Financial services ‘aggressively masculine’ finds report
Only 38% of women claim to feel ‘in control of their financial future’ compared to 51% of men, according to a report from Kantar research. Yet attracting and building lasting relationships with female clients should be a worthwhile investment for companies, with satisfied female clients twice as likely as men to recommend their bank.
Female clients also hold more savings, mortgage and general insurance products and, where they hold debt, they are more likely to pay it back. They take a more conservative approach to home ownership, such as deposit requirements, monthly affordability and extra costs. The Kantar research said that if financial services companies could engage better with women, the market could be worth up to £133bn.
However, financial services companies have some way to go. Their advertising fails to communicate core tenets of ‘trustworthiness’, ‘understanding’, ‘dependability’, and ‘accessibility’ to women.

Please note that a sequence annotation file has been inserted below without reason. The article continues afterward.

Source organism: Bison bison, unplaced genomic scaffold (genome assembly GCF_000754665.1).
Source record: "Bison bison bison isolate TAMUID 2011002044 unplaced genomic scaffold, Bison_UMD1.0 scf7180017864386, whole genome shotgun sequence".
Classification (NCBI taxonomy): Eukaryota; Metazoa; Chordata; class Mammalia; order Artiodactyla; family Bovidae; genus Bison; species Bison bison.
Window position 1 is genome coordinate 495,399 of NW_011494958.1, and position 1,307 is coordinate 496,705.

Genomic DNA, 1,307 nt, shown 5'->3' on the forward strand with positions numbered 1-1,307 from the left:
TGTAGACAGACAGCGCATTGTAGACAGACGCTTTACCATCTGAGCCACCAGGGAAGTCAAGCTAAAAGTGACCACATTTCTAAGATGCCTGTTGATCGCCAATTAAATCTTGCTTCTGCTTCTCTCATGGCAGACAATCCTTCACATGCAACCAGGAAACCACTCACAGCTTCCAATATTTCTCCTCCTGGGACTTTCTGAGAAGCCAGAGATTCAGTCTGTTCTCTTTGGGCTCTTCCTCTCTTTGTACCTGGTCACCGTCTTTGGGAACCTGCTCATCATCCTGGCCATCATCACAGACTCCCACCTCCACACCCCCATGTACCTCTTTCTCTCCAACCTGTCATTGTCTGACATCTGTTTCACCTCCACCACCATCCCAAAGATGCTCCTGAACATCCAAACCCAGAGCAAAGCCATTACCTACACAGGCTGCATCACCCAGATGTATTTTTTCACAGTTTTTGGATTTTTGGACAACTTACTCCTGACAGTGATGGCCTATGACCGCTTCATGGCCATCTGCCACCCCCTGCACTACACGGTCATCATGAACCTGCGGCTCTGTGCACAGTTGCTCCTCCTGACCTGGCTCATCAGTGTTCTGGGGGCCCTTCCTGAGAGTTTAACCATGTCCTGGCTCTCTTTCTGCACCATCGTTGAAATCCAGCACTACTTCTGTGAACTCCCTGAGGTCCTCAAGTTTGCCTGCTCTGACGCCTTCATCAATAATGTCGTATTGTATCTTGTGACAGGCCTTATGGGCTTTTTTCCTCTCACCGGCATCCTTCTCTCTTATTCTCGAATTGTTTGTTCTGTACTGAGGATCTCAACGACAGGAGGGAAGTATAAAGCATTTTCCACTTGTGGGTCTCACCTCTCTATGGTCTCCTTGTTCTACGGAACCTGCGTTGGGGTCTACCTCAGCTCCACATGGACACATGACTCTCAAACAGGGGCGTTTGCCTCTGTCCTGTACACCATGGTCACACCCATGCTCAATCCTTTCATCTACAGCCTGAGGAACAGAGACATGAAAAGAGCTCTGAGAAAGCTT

Bart Michels, country leader for Kantar in the United Kingdom, said: “Financial institutions are focusing their efforts on the confident, rather than the competent. In failing to develop client experiences rooted in men and women’s fundamentally different perspectives on finance, financial services institutions are missing a very significant business opportunity.”
Amy Cashman, managing director, Financial Services & Technology practice, and the study’s lead author, added: “Women’s lower engagement is also a major factor behind their concerns and shortfalls in retirement income. Average men’s retirement savings, at £73.6k, are three times greater than women’s, which average just £24.9k. This makes improved engagement of women in the financial sector a social imperative as well as commercial opportunity.”
Kantar spoke to 30,000 women finding that the world of financial services is “aggressively masculine” and off-putting for many women. It also found that some women feel “diminished” when talking to a financial adviser. While many women are in charge of day-to-day household finances, investments and pensions are still seen as man’s domain.